Occidental Petroleum Corp. has swooped in with a US$38-billion offer for rival independent oil producer Anadarko Petroleum Corp., besting a friendly deal with Chevron Corp. and setting the stage for a potential high-stakes bidding war in U.S. shale.
The cash-and-stock offer from Houston-based Occidental would be the richest oil-industry takeover in four years, and shows the imperative among the sector’s largest players to grab larger chunks of the Permian shale basin in Texas and New Mexico, site of a spending boom. Chevron and Anadarko announced their US$33-billion agreement on April 12.
Occidental is already the largest Permian producer, and with the addition of Anadarko’s holdings, it would produce more than half a million barrels of oil equivalent a day in the region, the company said. At the same time, its use of improving technology for drilling and completing wells will keep lowering production costs, which will allow Occidental to limit capital spending.
“We feel very confident we’re going to be able to achieve value add for our shareholders. And there is no risk to this asset, we see no risk in this, and that’s what we want to be able to communicate,” chief executive officer Vicki Hollub said in a conference call.
All told, combined output from global operations would average 1.4 million barrels of oil equivalent a day, the company said. That compares with four million from industry leader Exxon Mobil Corp. and 3.1 million from Chevron.
“The deal underscores Occidental’s need to scale up in the Permian basin. If the deal goes through, it would give the company Exxon Mobil or Chevron-like Permian scale, and set them up to join the million barrels of oil equivalent per day Permian club in the late 2020s, according to our base case,” Zoe Sutherland, corporate analyst at Wood McKenzie, said in a research note.
Total U.S. oil production is on track to climb nearly 6 per cent to a world-leading 13.1 million barrels a day by 2020, according to the U.S. Energy Information Administration. Most of the gain will be from the Permian, where capital spending rivals that in the Alberta oil sands before the oil-price crash in 2014. Unlike the oil sands, however, payoffs do not take years.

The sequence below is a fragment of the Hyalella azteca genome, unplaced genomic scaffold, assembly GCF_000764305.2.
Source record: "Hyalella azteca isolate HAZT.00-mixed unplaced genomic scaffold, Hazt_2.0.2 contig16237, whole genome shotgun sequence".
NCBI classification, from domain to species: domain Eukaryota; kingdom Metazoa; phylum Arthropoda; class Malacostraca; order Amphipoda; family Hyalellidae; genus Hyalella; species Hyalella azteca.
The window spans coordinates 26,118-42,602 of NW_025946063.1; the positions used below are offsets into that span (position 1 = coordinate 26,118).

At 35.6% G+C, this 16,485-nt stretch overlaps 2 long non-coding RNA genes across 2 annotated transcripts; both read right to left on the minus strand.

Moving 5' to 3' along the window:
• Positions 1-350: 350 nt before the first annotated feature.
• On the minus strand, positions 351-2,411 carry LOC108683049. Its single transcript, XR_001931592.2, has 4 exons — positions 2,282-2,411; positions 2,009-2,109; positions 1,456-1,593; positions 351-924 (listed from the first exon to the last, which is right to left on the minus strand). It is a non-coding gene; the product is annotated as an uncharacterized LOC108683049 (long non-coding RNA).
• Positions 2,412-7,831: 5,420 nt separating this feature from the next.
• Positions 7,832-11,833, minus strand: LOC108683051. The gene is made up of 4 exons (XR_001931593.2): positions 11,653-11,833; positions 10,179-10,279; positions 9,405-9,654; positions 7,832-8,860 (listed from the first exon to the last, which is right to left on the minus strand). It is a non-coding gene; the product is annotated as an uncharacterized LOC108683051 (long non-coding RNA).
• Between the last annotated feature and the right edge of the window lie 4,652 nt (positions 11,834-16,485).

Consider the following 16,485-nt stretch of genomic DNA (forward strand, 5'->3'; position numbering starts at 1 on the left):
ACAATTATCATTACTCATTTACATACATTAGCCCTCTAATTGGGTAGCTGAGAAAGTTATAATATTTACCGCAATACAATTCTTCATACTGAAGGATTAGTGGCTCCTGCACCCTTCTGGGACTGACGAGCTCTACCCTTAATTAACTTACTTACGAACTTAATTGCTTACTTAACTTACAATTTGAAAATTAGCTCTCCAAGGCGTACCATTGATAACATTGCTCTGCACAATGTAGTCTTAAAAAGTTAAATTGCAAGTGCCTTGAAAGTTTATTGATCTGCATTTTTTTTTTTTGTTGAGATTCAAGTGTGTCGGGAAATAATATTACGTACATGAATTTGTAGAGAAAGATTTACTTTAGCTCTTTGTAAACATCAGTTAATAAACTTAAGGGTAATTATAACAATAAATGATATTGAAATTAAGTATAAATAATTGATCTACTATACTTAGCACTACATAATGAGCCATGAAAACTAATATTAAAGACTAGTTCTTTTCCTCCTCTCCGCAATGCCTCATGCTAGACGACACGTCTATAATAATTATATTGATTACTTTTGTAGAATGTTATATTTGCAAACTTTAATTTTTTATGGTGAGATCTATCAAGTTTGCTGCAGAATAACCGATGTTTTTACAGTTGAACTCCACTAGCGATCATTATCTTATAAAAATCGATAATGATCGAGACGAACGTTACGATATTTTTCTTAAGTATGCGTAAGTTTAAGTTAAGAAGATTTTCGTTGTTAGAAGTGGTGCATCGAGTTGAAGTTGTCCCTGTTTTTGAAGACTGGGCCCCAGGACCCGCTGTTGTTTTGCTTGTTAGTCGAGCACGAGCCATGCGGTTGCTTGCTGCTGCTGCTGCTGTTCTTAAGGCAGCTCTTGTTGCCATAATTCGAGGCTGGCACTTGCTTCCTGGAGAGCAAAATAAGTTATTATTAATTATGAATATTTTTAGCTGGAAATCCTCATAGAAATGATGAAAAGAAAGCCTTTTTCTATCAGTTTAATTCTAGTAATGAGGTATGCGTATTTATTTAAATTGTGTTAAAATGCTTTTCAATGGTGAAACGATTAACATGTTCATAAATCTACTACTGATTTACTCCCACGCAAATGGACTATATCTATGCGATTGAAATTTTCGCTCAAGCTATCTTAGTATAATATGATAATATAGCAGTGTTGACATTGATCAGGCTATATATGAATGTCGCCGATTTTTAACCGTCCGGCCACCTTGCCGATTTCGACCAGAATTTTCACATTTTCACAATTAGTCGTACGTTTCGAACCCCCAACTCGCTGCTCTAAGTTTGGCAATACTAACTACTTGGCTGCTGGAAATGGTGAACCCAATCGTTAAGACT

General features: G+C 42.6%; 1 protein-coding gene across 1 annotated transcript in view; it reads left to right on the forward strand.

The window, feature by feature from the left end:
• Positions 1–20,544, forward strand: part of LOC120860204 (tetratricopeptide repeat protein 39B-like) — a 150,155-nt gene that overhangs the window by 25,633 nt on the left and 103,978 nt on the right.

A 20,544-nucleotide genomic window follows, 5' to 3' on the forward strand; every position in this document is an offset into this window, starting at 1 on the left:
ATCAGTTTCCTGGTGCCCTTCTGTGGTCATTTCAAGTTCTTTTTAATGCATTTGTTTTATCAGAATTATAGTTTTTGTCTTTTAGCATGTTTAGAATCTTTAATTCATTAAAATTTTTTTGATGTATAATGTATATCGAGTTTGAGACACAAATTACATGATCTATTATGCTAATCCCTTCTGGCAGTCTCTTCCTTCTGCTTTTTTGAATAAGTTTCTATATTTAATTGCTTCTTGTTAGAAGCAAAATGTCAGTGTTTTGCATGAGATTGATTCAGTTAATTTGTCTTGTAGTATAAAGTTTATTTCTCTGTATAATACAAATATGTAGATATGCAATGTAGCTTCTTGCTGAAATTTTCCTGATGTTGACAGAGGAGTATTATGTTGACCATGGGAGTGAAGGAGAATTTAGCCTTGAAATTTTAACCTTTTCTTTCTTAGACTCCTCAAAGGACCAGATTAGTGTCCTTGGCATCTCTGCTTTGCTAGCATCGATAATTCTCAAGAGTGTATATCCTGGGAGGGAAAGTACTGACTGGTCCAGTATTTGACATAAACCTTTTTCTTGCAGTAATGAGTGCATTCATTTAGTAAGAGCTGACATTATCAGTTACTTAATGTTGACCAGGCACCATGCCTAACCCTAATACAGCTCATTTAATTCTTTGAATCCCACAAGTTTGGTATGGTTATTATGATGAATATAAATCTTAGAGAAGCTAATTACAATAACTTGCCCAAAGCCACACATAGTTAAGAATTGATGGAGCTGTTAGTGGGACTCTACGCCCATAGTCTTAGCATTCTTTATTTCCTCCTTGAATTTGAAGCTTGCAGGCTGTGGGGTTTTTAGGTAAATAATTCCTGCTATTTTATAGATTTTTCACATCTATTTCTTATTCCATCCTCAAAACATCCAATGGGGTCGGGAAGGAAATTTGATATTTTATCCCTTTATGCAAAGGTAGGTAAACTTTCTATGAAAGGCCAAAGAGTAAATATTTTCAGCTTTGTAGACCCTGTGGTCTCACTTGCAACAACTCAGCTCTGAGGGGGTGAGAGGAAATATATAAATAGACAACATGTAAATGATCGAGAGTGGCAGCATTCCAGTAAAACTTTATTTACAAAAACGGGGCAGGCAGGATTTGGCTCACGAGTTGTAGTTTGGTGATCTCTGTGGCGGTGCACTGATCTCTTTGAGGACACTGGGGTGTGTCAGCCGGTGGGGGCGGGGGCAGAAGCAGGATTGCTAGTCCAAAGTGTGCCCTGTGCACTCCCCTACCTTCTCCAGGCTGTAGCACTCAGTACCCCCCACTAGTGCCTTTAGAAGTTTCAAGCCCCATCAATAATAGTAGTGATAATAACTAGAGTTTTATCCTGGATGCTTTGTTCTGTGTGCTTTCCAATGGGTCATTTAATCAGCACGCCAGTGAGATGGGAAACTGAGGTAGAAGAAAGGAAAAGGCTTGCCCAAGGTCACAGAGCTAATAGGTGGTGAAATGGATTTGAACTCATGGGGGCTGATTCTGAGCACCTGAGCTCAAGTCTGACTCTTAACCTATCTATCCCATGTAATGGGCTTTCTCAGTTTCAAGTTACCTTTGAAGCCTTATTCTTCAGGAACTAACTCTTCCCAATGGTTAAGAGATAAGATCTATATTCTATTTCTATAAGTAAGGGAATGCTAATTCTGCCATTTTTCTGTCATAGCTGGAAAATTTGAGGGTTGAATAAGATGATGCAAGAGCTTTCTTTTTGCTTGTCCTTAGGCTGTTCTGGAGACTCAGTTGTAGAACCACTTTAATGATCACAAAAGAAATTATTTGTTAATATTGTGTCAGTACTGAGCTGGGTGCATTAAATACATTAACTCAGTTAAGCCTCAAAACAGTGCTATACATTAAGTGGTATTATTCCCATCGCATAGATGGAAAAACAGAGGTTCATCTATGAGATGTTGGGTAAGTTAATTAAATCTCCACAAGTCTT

Independent oil companies were early entrants into the play. Indeed, asset prices have soared as companies, including Canada’s Encana Corp., have rushed to snap up properties in recent years. The supermajors have been playing catch-up, as shown by Chevron’s bid to acquire Houston-based Anadarko, which also has operations in the U.S. Rockies, the Gulf of Mexico, Latin America and Africa.
Occidental is offering US$76 a share, comprising US$38 in cash and 0.6094 of one of its shares for each Anadarko share. With the assumption of Anadarko’s debt, the offer is worth US$57-billion. The bid followed two previous proposals, according to a letter Ms. Hollub sent to Anadarko’s board.
Ms. Hollub said Occidental had previously offered as much as $76 in cash and stock, as recently as April 11. “We were surprised and disappointed that your board did not engage with us on that proposal, or our proposal of April 8, even though both were significantly higher than the price you accepted from Chevron,” she wrote.
Chevron has offered US$16.25 in cash and 0.3869 of a Chevron share for each Anadarko share. When the deal was announced it was worth US$65 a share. The transaction was valued at US$50-billion with debt, although Chevron stock has since weakened. Anadarko would pay a US$1-billion break fee to Chevron if the deal falls through.
“We are confident the transaction agreed to by Chevron and Anadarko will be completed,” said Kent Robertson, a spokesman for Chevron.
Occidental says it is aiming for US$3.5-billion a year of cash flow increases, first from $2-billion in cost savings from merging the operations and from $1.5-billion of annual capital spending reductions.
For its part, Anadarko said it will review the Occidental offer and respond to investors after. “The Anadarko board has not made any determination as to whether Occidental’s proposal constitutes, or could reasonably be expected to result in, a superior proposal under the terms of the Chevron merger agreement,” the company said.